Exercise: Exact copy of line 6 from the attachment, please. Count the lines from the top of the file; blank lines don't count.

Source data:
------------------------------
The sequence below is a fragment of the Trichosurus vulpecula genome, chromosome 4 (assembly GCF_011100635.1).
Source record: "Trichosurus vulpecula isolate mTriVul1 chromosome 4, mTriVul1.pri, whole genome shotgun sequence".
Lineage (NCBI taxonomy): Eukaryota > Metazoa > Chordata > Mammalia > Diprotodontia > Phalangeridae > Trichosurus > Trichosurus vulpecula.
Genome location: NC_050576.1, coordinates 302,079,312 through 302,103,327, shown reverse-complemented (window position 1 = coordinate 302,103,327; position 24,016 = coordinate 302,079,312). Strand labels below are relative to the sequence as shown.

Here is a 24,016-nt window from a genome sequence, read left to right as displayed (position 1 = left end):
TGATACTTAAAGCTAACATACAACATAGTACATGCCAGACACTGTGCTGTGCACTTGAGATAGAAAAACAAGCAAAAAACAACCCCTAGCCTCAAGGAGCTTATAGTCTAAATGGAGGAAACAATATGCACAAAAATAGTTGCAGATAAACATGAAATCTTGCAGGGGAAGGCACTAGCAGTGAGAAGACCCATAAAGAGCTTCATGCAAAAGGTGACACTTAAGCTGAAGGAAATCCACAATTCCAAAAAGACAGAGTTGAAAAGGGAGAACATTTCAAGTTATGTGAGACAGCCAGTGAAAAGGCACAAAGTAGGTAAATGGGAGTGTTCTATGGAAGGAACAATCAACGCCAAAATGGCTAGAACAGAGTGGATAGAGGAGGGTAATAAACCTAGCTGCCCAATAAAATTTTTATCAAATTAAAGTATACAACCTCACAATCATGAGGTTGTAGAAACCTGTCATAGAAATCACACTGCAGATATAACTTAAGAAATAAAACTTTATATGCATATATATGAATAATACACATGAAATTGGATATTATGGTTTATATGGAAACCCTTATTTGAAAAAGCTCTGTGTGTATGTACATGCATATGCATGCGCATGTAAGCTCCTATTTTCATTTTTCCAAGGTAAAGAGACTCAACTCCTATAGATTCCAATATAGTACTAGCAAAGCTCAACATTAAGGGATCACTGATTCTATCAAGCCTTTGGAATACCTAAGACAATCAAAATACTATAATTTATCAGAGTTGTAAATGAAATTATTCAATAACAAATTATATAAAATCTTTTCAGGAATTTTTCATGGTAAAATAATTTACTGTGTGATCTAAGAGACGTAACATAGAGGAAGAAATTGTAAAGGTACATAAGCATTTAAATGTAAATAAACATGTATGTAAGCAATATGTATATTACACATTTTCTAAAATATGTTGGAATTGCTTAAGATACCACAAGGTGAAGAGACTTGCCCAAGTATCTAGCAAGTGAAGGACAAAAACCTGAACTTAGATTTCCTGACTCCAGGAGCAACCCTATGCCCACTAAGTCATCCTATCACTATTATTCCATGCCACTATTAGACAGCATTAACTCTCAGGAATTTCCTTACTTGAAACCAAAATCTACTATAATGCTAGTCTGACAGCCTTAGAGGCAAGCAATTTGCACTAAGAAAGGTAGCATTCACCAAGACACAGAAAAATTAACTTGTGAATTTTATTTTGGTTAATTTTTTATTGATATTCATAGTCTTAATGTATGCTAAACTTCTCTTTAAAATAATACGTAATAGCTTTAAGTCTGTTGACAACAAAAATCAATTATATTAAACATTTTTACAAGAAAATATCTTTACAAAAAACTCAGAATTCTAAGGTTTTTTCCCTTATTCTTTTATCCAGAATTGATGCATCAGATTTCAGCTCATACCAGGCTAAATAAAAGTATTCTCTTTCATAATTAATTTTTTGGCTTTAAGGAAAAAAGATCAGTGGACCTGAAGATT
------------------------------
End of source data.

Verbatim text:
TGATACTTAAAGCTAACATACAACATAGTACATGCCAGACACTGTGCTGTGCACTTGAGATAGAAAAACAAGCAAAAAACAACCCCTAGCCTCAAGGAGCTTATAGTCTAAATGGAGGAAACAATATGCACAAAAATAGTTGCAGATAAACATGAAATCTTGCAGGGGAAGGCACTAGCAGTGAGAAGACCCATAAAGAGCTTCATGCAAAAGGTGACACTTAAGCTGAAGGAAATCCACAATTCCAAAAAGACAGAGTTGAAAAGGGAGAACATTTCAAGTTATGTGAGACAGCCAGTGAAAAGGCACAAAGTAGGTAAATGGGAGTGTTCTATGGAAGGAACAATCAACGCCAAAATGGCTAGAACAGAGTGGATAGAGGAGGGTAATAAACCTAGCTGCCCAATAAAATTTTTATCAAATTAAAGTATACAACCTCACAATCATGAGGTTGTAGAAACCTGTCATAGAAATCACACTGCAGATATAACTTAAGAAATAAAACTTTATATGCATATATATGAATAATACACATGAAATTGGATATTATGGTTTATATGGAAACCCTTATTTGAAAAAGCTCTGTGTGTATGTACATGCATATGCATGCGCATGTAAGCTCCTATTTTCATTTTTCCAAGGTAAAGAGACTCAACTCCTATAGATTCCAATATAGTACTAGCAAAGCTCAACATTAAGGGATCACTGATTCTATCAAGCCTTTGGAATACCTAAGACAATCAAAATACTATAATTTATCAGAGTTGTAAATGAAATTATTCAATAACAAATTATATAAAATCTTTTCAGGAATTTTTCATGGTAAAATAATTTACTGTGTGATCTAAGAGACGTAACATAGAGGAAGAAATTGTAAAGGTACATAAGCATTTAAATGTAAATAAACATGTATGTAAGCAATATGTATATTACACATTTTCTAAAATATGTTGGAATTGCTTAAGATACCACAAGGTGAAGAGACTTGCCCAAGTATCTAGCAAGTGAAGGACAAAAACCTGAACTTAGATTTCCTGACTCCAGGAGCAACCCTATGCCCACTAAGTCATCCTATCACTATTATTCCATGCCACTATTAGACAGCATTAACTCTCAGGAATTTCCTTACTTGAAACCAAAATCTACTATAATGCTAGTCTGACAGCCTTAGAGGCAAGCAATTTGCACTAAGAAAGGTAGCATTCACCAAGACACAGAAAAATTAACTTGTGAATTTTATTTTGGTTAATTTTTTATTGATATTCATAGTCTTAATGTATGCTAAACTTCTCTTTAAAATAATACGTAATAGCTTTAAGTCTGTTGACAACAAAAATCAATTATATTAAACATTTTTACAAGAAAATATCTTTACAAAAAACTCAGAATTCTAAGGTTTTTTCCCTTATTCTTTTATCCAGAATTGATGCATCAGATTTCAGCTCATACCAGGCTAAATAAAAGTATTCTCTTTCATAATTAATTTTTTGGCTTTAAGGAAAAAAGATCAGTGGACCTGAAGATT